Wednesday, May 27, 2009

In Review (or how to knit several posts into one)

Plant Something: At this time of year, it's hardly news to plant something...but the corn is in the ground, and about a third of the vegetable plants, and raspberry starts, and the best so far was some horseradish from a friend farmer, Becky.  Horseradish fans - when do you harvest and grind?  Why? I've heard both Spring and Fall...

Harvest Something: I've told you about my aspirations of supporting myself from our about including the wild?  I picked fiddleheads from our camp a while back and made a nice big dish for dinner - yumm!
Preserve something: (Allow me a little latitude on the word "preserve") we are trying doggedly to incubate and hatch heritage turkeys.  After fifty eggs, rats, skunks, bad weather, faulty thermometers, four different incubators and pretty uncooperative hens, we are just letting nature handle things.  This season, the preservation of Narragansett, Bourbon Red, and Midget White populations is just going to have to rely on the whims of nature.  
So far:
Born this morning.

Prep something: Spent days and days winding and dyeing yarn for the summer festivals and markets.  Don't want to touch sock yarn anytime soon...

Cook something:  In the never-ending quest for things made with maple syrup instead of cane sugar...I present maple-banana-fudge bars: (a made-up recipe, but my ample butt can attest to the goodness)

Pre-heat oven to 325 degrees.

1 C maple syrup, Grade B preferred
1/2 C softened shortening (butter)
2 free-range eggs
2 C flour
1/2 C rolled oats
1 t baking soda
1/2 t baking powder
1 C semi-sweet chocolate chips
1 C walnuts, chopped (optional)
2 Soft ripe bananas, mashed

Cream shortening and maple syrup.  Add mashed banana.  Mix, then add eggs and mix again.  Sift flour, oats, soda, and powder together and add to liquid ingredients in portions; mixing after each one.   Stir in chocolate chips and nuts.  Pour batter into prepared 9x13 pan, bake for 40-45 minutes.  Test for doneness with the toothpick thing...

Manage reserves:  (Well, more emphasis on the "manage" than the "reserves")  About a week ago now, we checked the hive to make sure the queen had been released.  Yep.  She's left the wee box and is off to laying eggs and eating royal jelly, or something like that...
Work on local food systems: We've finished taking memberships for this year's CSA and have compiled the little surveys on what folks want.  Beets are a new request, and less greens and lettuce was mentioned a few times.  Other than that, we appear to be on target.  We are trying more dry beans this year, more onions, broccoli and herbs.  First Market weekend: June 6th.

Reduce Waste/Recycle:  We finished our 3-bin compost system.  (Plans from the Winter issue of Organic Gardening magazine)  Due to the presence of bears in the neighborhood, we cannot compost food waste; just chicken coop droppings, barn sweepings, grass and weeds, etc.
Learn Something: Never think that you're done learning anything.  Even after all the socks I have knit, I learned a new technique - knitting on two circular needles.  And I like it!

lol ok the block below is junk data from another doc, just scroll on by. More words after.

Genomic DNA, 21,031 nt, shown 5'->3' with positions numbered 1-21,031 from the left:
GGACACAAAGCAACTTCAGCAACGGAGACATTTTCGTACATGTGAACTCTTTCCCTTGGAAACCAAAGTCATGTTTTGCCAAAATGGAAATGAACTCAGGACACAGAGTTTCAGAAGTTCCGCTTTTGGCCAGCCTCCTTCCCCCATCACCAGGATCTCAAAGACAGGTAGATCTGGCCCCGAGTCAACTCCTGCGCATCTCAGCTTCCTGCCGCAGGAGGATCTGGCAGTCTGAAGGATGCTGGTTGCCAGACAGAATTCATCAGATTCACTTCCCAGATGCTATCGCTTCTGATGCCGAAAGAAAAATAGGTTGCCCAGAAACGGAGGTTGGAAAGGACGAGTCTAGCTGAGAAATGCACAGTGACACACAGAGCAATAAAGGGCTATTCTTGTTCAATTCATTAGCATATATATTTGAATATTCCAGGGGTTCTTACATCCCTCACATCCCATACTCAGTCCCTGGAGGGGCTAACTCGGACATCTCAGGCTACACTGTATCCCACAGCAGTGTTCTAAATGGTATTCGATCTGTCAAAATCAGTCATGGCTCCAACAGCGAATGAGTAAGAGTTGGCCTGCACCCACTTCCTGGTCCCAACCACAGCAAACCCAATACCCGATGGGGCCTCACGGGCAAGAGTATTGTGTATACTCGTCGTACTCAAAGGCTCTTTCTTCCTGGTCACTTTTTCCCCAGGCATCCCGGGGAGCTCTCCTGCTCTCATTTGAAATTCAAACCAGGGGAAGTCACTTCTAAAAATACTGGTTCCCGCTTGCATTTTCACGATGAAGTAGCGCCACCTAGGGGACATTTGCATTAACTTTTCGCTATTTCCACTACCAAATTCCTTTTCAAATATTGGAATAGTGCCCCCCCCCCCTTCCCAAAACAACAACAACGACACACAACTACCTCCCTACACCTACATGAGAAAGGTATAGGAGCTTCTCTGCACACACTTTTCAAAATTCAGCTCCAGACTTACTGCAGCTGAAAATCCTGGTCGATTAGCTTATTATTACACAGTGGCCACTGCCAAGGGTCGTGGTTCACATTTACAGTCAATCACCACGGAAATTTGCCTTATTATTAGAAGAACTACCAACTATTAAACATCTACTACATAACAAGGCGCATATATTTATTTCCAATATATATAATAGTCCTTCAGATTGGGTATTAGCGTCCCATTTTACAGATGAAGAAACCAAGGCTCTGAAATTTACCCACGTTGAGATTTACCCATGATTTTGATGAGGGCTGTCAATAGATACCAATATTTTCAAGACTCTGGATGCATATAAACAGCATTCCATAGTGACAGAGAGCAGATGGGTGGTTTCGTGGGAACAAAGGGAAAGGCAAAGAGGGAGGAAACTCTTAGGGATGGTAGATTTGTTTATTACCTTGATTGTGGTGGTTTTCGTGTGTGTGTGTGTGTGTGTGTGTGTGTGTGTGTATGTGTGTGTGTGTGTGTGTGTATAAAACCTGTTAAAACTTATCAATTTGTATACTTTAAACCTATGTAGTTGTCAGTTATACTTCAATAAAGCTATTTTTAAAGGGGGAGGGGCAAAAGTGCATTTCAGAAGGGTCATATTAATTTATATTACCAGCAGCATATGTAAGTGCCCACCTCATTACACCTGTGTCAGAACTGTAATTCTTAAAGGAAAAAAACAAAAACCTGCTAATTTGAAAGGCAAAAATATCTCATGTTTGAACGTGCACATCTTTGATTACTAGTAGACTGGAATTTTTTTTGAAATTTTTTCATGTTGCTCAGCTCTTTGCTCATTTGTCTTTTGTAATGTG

Be a friend:  I have connected via the phone with one of my blog buddies, Michelle.  It is always so interesting to hear an actual voice to go with the persona you have already put together in your head. We are having a wonderful time delving into the world of sock knitting...actually, I already live there, and I am pulling her in to join me...(*evil grin*)

Wednesday, May 20, 2009

Pygoras for Sale

Reg. Pygora goats for Sale $150 each; White Doe and Silver wether - you must take both. 4-H discount of $50.

Almost since the inception of the farm we have had the Pygoras.  They are an excellent hobby farm animal - milk, fleece, and meat.  Not too large, and not too small.  But we have decided to concentrate on sheep as our primary ruminant for now - with all the projects we have going on, it was time to consolidate.  We've used them mainly for fiber - and even now we are not taking full advantage of that.  So it is time to find them a new home.

They are The Oaks Cicero, b. 2004 and The Oaks Clio, b. 2004.  

If you know of anyone who would like to add to a fiber/spinners flock, or if they just need two more goats, let them know.  They can contact the farm through our e-mail:

Sunday, May 17, 2009


I went to BetterBee Friday afternoon and picked up our bees. (They suggested I should put them in the truck cab to drive them home; I declined.) They came in a screened box.  And we had the hive ready - one super and parts; all painted for durability and cooling.  (No paint on the surfaces the bees will contact.)

Here's a picture of the frames before bees (we'll get more pictures like this as the season goes on):
The smoker won't work with new bees; so you have to spray down the bees, all the frames, and the box with sugar water.

You pry the cover off the box of bees and remove the queen - she is in a little box with several drones attending her.
Then you shake the box of bees hard to get them all to the bottom, invert the box over the hive, and shake hard again to allow the bulk of the bees to fall into the hive. (The idiocy of shaking a box of bee just inches from oneself was not lost on me - but it worked.)

Once most of the bees are in, you replace the frames, and hang the queen box between two frames.  (Ours fell in, and I had to retrieve it, but it worked the second time.)

Put everything back together, and marvel at how easy it was, how calm the bees seem, and how quickly they seem to settle right down to business.

And of course, say "thank you" to the photographer: